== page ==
Vince Staples, “Dark Times”

On his final release with Def Jam, the Long Beach rapper builds upon his recent output to hone in on the darkness of his past while offering a glimpse into his healing process.

Vince Staples, Dark Times

On his final release with Def Jam, the Long Beach rapper builds upon his recent output to hone in on the darkness of his past while offering a glimpse into his healing process.

Words: Kevin Crandall

May 31, 2024

Vince Staples
Dark Times

In Lord Byron’s Don Juan, the poet characterizes Rembrandt as one who “made his darkness equal light.” A similar observation could be made of Dark Times, the latest effort from Long Beach rapper Vince Staples, who invokes the Dutch painter while detailing the bleak realities of gang life and reflecting on his upbringing after having found success in the rap game. Staples seems to view his career as a Rembrandt portrait, with the dark times necessitating the light of success as opposed to combating it.

His final release under Def Jam Recordings, Dark Times builds upon the ruminations logged in 2021’s Vince Staples and 2022’s Ramona Park Broke My Heart, probing into the turmoil and violence that marked his adolescence while working through the repercussions long-held trauma has had on his life and relationships. On the early track “Black&Blue,” Staples reflects on the losses the LA rap community has endured to street violence in the past few decades, deploying his stoney timbre over a dust-tinged drum kit bolstered by the occasional record scratch. He namedrops the likes of Nipsey Hussle, Earl Swavey, and Drakeo the Ruler, hoping that his active remembrance will help their legacies live on. “Government Cheese” presents a similar vein of introspection, detailing his guilt in being “the only one livin’ the dream” and ruminating on luck and God after talking with a childhood friend calling from prison. These observations give a glimpse into Staples’ healing process, etching the darkness that will ultimately beget light within his portrait. 

What follows is a series of raps delving into the dysfunction that riddles Staples’ relationships, questioning the importance of truth in love. “Liars” plays an excerpt of Nikki Giovanni and James Baldwin’s seminal conversation on the topic, providing a grounding point for reflection over lush piano. Giovanni implores Baldwin to “lie to me, smile” as he does to those he despises. While they get to live in the company of his kindest self, his unhappy truth is unleashed on those who he claims to love, all in the name of some twisted sense of honesty. Staples reckons with this conclusion in the following tracks, noting the pain lies have caused him on “Justin” and “Nothing Matters” while embracing the argument on “‘Radio’” via The Jackson 5’s “Who’s Lovin’ You,” wherein the Jacksons come to a similar conclusion as Giovanni. It’s an intimate series of tracks for a rapper widely known for his deadpan humor, who provides no distinct answer to the dysfunction, opting instead for a comfortable seat in the melancholy of a repeated refrain of “Nothing really matters at all.”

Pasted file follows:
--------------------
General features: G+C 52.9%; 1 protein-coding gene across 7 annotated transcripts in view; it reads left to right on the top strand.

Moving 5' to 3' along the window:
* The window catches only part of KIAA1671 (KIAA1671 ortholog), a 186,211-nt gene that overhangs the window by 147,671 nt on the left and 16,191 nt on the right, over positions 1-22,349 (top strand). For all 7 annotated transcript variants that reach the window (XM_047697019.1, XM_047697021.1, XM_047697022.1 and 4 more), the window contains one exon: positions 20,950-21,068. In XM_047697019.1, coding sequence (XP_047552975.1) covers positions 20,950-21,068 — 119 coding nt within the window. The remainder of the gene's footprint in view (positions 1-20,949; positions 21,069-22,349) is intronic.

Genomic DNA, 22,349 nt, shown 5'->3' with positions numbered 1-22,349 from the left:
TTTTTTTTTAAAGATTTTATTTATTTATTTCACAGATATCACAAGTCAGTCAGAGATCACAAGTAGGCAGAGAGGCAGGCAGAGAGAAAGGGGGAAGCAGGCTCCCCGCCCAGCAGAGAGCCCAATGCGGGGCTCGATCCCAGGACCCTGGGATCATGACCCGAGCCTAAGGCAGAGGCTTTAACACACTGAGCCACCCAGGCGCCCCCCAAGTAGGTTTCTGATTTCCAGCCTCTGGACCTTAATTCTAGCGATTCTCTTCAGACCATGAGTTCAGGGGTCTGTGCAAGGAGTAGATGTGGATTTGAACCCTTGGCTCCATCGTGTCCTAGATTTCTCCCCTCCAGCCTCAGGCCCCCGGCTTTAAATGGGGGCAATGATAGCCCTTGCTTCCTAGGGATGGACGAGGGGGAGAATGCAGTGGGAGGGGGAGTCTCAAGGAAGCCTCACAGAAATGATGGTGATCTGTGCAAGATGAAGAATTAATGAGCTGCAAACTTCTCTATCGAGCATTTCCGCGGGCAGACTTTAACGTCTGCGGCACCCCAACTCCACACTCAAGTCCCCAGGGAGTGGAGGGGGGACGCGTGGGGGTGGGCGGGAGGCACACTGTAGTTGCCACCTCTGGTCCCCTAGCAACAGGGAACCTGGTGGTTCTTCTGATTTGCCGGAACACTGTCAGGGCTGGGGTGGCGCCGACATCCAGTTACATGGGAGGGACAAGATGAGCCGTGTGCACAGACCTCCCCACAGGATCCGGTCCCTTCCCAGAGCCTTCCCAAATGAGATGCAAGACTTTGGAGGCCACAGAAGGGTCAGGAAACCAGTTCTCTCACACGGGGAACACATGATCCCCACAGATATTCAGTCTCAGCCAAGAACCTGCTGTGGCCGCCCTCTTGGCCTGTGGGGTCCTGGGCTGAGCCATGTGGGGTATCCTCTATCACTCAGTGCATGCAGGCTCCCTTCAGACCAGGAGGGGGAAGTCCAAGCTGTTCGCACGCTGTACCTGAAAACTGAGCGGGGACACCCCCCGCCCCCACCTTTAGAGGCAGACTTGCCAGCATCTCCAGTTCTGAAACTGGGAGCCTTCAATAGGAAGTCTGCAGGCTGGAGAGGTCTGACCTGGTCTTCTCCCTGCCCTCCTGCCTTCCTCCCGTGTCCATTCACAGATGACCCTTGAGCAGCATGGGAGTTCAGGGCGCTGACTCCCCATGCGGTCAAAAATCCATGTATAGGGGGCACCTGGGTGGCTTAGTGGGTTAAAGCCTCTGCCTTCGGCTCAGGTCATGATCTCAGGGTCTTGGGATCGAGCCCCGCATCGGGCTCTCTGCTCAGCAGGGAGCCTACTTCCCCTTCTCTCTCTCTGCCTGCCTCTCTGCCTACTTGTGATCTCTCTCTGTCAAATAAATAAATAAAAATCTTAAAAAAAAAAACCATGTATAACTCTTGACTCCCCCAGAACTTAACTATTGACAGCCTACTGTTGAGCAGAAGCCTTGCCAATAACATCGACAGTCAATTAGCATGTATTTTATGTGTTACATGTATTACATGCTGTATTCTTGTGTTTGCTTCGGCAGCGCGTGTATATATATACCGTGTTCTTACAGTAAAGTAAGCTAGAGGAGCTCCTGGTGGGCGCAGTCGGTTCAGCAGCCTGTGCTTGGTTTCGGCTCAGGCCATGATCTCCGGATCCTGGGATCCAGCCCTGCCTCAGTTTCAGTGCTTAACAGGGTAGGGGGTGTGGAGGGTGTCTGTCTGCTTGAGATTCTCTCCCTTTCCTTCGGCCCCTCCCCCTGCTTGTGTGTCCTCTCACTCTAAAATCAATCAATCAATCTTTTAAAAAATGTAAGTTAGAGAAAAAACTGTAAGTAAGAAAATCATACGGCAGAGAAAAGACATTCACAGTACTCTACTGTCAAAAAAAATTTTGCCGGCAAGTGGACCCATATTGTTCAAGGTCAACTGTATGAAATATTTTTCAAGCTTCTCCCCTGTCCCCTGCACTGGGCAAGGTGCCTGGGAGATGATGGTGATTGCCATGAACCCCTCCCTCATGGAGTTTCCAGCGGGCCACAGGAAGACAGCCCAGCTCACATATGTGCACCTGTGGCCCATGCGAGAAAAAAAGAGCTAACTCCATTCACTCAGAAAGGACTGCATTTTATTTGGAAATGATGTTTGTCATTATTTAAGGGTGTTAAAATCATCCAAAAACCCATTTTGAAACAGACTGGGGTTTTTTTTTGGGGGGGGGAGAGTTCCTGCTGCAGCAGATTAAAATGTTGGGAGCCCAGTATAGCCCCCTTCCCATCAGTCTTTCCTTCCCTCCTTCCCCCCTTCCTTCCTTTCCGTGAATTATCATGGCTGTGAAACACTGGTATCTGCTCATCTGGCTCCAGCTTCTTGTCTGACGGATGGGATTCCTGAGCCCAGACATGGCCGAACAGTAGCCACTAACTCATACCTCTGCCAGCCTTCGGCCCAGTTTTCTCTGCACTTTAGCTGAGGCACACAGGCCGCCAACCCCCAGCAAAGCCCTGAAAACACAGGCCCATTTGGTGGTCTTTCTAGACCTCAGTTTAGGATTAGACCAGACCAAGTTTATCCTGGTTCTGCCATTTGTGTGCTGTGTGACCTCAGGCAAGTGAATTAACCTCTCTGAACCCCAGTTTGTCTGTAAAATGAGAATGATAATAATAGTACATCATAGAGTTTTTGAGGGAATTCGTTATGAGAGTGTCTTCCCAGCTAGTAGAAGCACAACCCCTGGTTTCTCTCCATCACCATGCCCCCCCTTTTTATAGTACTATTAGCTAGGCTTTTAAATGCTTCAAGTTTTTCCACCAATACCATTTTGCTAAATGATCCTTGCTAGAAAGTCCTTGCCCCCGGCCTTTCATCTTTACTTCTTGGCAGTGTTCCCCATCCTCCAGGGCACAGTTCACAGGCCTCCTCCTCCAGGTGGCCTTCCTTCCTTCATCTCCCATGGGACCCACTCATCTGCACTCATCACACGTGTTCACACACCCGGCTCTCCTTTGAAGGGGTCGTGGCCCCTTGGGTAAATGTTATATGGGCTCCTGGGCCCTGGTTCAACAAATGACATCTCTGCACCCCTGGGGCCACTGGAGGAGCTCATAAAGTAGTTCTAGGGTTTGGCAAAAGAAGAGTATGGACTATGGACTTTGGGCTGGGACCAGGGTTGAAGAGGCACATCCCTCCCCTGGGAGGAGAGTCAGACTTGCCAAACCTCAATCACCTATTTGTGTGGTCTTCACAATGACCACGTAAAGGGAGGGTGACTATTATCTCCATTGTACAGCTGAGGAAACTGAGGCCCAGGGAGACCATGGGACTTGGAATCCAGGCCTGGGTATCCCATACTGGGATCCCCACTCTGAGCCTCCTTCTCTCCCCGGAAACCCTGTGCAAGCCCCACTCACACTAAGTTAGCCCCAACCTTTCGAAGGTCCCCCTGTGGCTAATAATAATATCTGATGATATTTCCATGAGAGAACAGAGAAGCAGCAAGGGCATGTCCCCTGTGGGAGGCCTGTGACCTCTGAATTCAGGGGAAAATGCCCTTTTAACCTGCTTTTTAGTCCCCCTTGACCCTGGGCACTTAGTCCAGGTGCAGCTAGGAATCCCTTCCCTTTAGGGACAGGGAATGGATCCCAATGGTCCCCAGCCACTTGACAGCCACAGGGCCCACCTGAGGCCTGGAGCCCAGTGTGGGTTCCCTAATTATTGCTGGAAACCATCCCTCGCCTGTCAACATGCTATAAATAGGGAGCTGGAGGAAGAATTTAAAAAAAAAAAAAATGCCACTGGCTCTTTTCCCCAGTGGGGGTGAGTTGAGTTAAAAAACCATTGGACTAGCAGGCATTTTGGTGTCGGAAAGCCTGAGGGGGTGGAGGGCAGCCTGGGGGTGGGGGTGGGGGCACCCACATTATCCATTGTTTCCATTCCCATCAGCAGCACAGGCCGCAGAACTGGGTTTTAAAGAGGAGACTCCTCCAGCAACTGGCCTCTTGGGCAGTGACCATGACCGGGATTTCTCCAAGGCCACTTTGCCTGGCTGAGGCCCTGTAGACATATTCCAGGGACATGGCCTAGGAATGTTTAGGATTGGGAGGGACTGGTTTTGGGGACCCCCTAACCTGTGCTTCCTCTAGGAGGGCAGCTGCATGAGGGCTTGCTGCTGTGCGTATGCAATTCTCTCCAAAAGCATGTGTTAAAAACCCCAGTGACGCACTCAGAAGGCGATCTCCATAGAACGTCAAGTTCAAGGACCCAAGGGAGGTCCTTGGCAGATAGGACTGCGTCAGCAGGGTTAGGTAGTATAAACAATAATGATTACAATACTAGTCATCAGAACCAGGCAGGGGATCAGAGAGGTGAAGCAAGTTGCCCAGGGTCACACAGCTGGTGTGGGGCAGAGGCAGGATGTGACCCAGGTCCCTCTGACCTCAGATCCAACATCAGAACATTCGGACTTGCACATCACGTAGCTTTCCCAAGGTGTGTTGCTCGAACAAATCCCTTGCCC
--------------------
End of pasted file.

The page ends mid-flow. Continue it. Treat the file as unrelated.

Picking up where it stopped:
Staples’ interpolation of Tupac Shakur’s classic ballad of roses growing through concrete on “Little Homies” is, in essence, the conclusion that Dark Times comes to. Staples’ final reflections on “Freeman” (in tandem with the Santigold soliloquy that closes the album) see him celebrating the success he’s had in the face of the darkness he’s struggled through. While it has taken time and pain to work through his upbringing and the trauma that it’s surfaced, Staples seems comfortable with where he’s landed. “Heavy is the hand that reaches past the plate to pay the tab”—the darkness necessitates the light, whether it’s Rembrandt, Tupac, or Vince Staples.